An innovative pay-for-performance pilot that helps bridge the connection between social services and affordable housing has launched with the funding of its first project.

Deborah Strong Housing in Ypsilanti, Mich., is the first of several projects to be funded under the Strong Families Fund.

Overall, the fund is expected to finance the construction or renovation of 600 to 700 affordable housing units in the next three years. The breakthrough is that it will also support on-site access to high-quality coordination of social services over the next decade.

The renovation of Deborah Strong Housing in Ypsilanti, Mich., is the first project to be funded by the Strong Families Fund, the largest pilot pay-for-performance effort to finance social services coordination and affordable housing.
The renovation of Deborah Strong Housing in Ypsilanti, Mich., is the first project to be funded by the Strong Families Fund, the largest pilot pay-for-performance effort to finance social services coordination and affordable housing.

Several banks and philanthropic partners, led by The Kresge Foundation, the Robert Wood Johnson Foundation, KeyBank, and Goldman Sachs, have committed more than $70 million to launch the fund, the largest pilot pay-for-performance project to finance services coordination and affordable housing.

"This fund is a great example of the bold, innovative approaches that philanthropy and the private sector can use to create positive change," said Kresge Foundation President and CEO Rip Rapson in a statement. "Bringing together so many strong partners allows us to marshal shared resources around a common agenda and achieve a greater impact than any of us can have by going it alone."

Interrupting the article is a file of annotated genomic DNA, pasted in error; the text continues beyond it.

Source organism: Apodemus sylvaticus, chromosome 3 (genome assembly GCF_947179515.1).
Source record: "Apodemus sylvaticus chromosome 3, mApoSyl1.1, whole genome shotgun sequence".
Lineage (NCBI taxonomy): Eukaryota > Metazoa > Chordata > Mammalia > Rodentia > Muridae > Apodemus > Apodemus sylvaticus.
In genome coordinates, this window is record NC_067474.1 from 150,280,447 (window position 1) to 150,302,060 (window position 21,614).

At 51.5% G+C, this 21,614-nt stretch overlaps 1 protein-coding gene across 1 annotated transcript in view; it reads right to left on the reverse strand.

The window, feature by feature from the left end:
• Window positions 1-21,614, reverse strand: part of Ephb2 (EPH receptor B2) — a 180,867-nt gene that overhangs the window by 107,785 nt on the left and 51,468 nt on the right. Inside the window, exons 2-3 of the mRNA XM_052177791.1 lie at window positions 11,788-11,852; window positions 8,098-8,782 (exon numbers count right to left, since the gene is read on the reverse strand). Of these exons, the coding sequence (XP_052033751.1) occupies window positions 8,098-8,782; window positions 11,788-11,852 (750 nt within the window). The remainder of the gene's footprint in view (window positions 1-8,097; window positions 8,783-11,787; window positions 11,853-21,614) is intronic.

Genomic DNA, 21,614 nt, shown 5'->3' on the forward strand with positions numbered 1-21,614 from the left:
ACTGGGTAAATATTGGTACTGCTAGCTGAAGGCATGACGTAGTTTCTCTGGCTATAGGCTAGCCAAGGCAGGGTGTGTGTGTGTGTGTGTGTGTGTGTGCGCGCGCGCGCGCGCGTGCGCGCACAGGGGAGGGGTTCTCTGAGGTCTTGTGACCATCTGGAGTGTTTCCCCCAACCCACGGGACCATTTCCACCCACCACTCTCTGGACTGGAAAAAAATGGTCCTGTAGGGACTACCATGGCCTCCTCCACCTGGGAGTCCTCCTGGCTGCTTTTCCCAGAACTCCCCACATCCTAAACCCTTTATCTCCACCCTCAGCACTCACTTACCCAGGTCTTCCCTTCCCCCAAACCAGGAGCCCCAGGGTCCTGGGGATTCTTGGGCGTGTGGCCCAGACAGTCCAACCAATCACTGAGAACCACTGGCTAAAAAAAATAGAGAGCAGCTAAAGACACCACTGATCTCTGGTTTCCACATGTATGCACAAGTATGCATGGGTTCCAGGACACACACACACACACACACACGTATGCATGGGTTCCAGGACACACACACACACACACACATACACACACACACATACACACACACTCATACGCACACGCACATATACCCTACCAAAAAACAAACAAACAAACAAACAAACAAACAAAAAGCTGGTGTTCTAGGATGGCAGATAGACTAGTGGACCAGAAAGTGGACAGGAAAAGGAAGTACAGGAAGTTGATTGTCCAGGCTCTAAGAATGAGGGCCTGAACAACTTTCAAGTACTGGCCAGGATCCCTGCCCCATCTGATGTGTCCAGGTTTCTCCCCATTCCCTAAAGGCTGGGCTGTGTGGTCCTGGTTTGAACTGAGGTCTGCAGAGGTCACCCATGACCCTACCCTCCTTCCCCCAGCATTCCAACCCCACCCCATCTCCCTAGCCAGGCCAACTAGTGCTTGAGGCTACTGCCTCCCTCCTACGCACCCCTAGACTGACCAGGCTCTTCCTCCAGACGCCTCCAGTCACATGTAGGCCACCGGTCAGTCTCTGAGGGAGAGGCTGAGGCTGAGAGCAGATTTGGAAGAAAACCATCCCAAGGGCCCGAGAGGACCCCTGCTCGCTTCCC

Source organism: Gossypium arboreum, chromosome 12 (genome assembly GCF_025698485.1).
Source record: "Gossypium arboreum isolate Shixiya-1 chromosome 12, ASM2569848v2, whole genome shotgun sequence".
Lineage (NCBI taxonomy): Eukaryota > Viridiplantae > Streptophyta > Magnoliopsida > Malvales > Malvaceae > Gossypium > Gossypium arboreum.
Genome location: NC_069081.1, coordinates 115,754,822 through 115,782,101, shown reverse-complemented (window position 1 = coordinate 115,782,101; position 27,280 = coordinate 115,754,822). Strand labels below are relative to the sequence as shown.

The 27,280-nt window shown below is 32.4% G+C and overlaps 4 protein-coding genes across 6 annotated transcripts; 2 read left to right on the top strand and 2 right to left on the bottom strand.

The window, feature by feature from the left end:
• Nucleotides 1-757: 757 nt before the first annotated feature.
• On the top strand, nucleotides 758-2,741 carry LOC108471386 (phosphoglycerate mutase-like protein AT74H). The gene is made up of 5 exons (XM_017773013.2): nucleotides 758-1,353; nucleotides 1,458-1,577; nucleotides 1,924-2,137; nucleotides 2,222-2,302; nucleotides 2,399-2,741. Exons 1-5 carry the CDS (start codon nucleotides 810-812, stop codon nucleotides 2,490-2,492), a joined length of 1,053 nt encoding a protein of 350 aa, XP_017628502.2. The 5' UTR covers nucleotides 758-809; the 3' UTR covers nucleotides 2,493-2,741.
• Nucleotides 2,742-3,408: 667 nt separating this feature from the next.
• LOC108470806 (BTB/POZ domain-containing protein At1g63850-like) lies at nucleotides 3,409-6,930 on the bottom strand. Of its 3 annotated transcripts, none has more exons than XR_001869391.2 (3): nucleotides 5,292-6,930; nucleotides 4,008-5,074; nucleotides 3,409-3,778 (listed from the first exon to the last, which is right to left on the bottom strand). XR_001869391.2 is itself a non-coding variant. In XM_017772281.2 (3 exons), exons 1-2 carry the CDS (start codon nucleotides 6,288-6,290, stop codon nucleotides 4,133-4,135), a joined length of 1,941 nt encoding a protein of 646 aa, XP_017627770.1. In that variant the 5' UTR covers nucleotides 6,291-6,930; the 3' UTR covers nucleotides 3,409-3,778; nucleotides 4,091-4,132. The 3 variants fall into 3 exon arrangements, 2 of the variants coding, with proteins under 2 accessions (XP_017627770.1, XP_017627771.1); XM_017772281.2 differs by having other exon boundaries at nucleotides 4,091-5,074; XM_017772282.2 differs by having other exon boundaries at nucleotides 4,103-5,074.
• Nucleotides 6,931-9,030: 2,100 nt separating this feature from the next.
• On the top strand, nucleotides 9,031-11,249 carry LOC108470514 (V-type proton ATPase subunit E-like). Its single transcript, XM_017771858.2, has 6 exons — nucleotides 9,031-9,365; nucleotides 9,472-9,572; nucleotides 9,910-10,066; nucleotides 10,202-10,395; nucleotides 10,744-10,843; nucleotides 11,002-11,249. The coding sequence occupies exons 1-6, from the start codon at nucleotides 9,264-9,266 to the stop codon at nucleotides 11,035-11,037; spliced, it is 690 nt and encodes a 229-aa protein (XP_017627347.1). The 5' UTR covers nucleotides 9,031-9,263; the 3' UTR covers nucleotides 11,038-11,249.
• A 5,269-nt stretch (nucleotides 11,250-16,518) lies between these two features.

A new approach

The fund combines federal low-income housing tax credits (LIHTCs) for capital development with a pay-for-performance model to provide access to up to 10 years of incentive payments to housing developments.

In return, developments must provide on-site, social services coordination targeted to improving resident and property outcome measures in five areas including health and wellness, housing stability, and education. Multiple studies speak to the improved outcomes for families and children from high-quality affordable housing with well-defined links to services. Such settings, the research shows, also may ultimately lead to a reduction in other public-sector costs. 

This is a change from traditional approaches to funding services coordination. In many cases, the work is often paid for by short-term grants or by excess cash flow at a development. The Strong Families Fund aims to provide developers with a stable and long-term source for this work when there is evidence that resident outcomes are improving.

To generate a funding source that will enable developers to consistently provide high-quality coordination, the Strong Families Fund will utilize one or more different levers. These include the partial release of operating and/or Sec. 8 transitions reserves, which would be replaced with a Kresge guarantee, and moderately discounted first mortgage debt and granted-funded outcome payments tied to improvements in five areas of measurement. These sources, plus an additional equity payment tied to outcomes from the LIHTC investor in year 10 is expected to provide developers with up to 10 years of funding to help coordinate social services.

Along with Kresge, the Robert Wood Johnson Foundation, KeyBank, and Goldman Sachs, partner organizations include The Community Development Trust (CDT), Great Lakes Capital Fund, the National Affordable Housing Trust (NAHT), Stewards of Affordable Housing for the Future, and the Corporation for Supportive Housing (CSH).